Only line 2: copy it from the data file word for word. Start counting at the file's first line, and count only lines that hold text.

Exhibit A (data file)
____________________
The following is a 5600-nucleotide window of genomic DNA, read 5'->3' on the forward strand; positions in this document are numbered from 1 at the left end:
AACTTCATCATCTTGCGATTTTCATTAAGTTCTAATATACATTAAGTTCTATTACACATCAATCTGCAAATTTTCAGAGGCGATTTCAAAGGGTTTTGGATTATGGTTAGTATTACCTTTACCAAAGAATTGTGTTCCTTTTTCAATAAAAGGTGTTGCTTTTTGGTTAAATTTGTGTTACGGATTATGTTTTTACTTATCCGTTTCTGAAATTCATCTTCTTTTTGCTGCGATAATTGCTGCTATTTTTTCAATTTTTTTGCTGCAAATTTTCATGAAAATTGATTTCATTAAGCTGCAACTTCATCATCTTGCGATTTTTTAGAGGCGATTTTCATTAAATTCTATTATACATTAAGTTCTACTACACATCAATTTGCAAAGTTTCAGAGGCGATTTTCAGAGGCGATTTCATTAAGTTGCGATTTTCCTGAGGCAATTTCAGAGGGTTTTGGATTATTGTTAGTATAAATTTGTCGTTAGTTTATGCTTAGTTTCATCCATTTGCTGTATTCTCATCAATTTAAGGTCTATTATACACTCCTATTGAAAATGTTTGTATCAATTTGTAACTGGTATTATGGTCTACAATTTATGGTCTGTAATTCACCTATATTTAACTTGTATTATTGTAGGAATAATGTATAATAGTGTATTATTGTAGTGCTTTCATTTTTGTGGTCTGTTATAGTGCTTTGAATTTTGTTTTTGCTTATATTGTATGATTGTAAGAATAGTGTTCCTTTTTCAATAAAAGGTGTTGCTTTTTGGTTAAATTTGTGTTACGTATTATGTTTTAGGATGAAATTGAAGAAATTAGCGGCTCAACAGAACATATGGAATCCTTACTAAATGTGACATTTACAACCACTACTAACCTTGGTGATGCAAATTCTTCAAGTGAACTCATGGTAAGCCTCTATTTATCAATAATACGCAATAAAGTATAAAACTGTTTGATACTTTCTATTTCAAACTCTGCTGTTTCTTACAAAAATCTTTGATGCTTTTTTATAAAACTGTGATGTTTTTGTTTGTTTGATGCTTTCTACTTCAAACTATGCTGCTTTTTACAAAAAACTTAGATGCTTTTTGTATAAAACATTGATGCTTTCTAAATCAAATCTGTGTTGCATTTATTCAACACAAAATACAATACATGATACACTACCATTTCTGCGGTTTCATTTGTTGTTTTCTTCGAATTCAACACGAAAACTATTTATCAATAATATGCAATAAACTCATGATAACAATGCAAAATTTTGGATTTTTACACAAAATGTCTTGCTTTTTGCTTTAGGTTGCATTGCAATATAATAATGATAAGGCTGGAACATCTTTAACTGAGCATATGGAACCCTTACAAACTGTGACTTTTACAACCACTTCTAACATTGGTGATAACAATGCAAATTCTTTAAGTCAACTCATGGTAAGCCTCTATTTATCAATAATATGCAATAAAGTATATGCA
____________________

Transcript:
AACTTCATCATCTTGCGATTTTCATTAAGTTCTAATATACATTAAGTTCTATTACACATCAATCTGCAAATTTTCAGAGGCGATTTCAAAGGGTTTTGGATTATGGTTAGTATTACCTTTACCAAAGAATTGTGTTCCTTTTTCAATAAAAGGTGTTGCTTTTTGGTTAAATTTGTGTTACGGATTATGTTTTTACTTATCCGTTTCTGAAATTCATCTTCTTTTTGCTGCGATAATTGCTGCTATTTTTTCAATTTTTTTGCTGCAAATTTTCATGAAAATTGATTTCATTAAGCTGCAACTTCATCATCTTGCGATTTTTTAGAGGCGATTTTCATTAAATTCTATTATACATTAAGTTCTACTACACATCAATTTGCAAAGTTTCAGAGGCGATTTTCAGAGGCGATTTCATTAAGTTGCGATTTTCCTGAGGCAATTTCAGAGGGTTTTGGATTATTGTTAGTATAAATTTGTCGTTAGTTTATGCTTAGTTTCATCCATTTGCTGTATTCTCATCAATTTAAGGTCTATTATACACTCCTATTGAAAATGTTTGTATCAATTTGTAACTGGTATTATGGTCTACAATTTATGGTCTGTAATTCACCTATATTTAACTTGTATTATTGTAGGAATAATGTATAATAGTGTATTATTGTAGTGCTTTCATTTTTGTGGTCTGTTATAGTGCTTTGAATTTTGTTTTTGCTTATATTGTATGATTGTAAGAATAGTGTTCCTTTTTCAATAAAAGGTGTTGCTTTTTGGTTAAATTTGTGTTACGTATTATGTTTTAGGATGAAATTGAAGAAATTAGCGGCTCAACAGAACATATGGAATCCTTACTAAATGTGACATTTACAACCACTACTAACCTTGGTGATGCAAATTCTTCAAGTGAACTCATGGTAAGCCTCTATTTATCAATAATACGCAATAAAGTATAAAACTGTTTGATACTTTCTATTTCAAACTCTGCTGTTTCTTACAAAAATCTTTGATGCTTTTTTATAAAACTGTGATGTTTTTGTTTGTTTGATGCTTTCTACTTCAAACTATGCTGCTTTTTACAAAAAACTTAGATGCTTTTTGTATAAAACATTGATGCTTTCTAAATCAAATCTGTGTTGCATTTATTCAACACAAAATACAATACATGATACACTACCATTTCTGCGGTTTCATTTGTTGTTTTCTTCGAATTCAACACGAAAACTATTTATCAATAATATGCAATAAACTCATGATAACAATGCAAAATTTTGGATTTTTACACAAAATGTCTTGCTTTTTGCTTTAGGTTGCATTGCAATATAATAATGATAAGGCTGGAACATCTTTAACTGAGCATATGGAACCCTTACAAACTGTGACTTTTACAACCACTTCTAACATTGGTGATAACAATGCAAATTCTTTAAGTCAACTCATGGTAAGCCTCTATTTATCAATAATATGCAATAAAGTATATGCA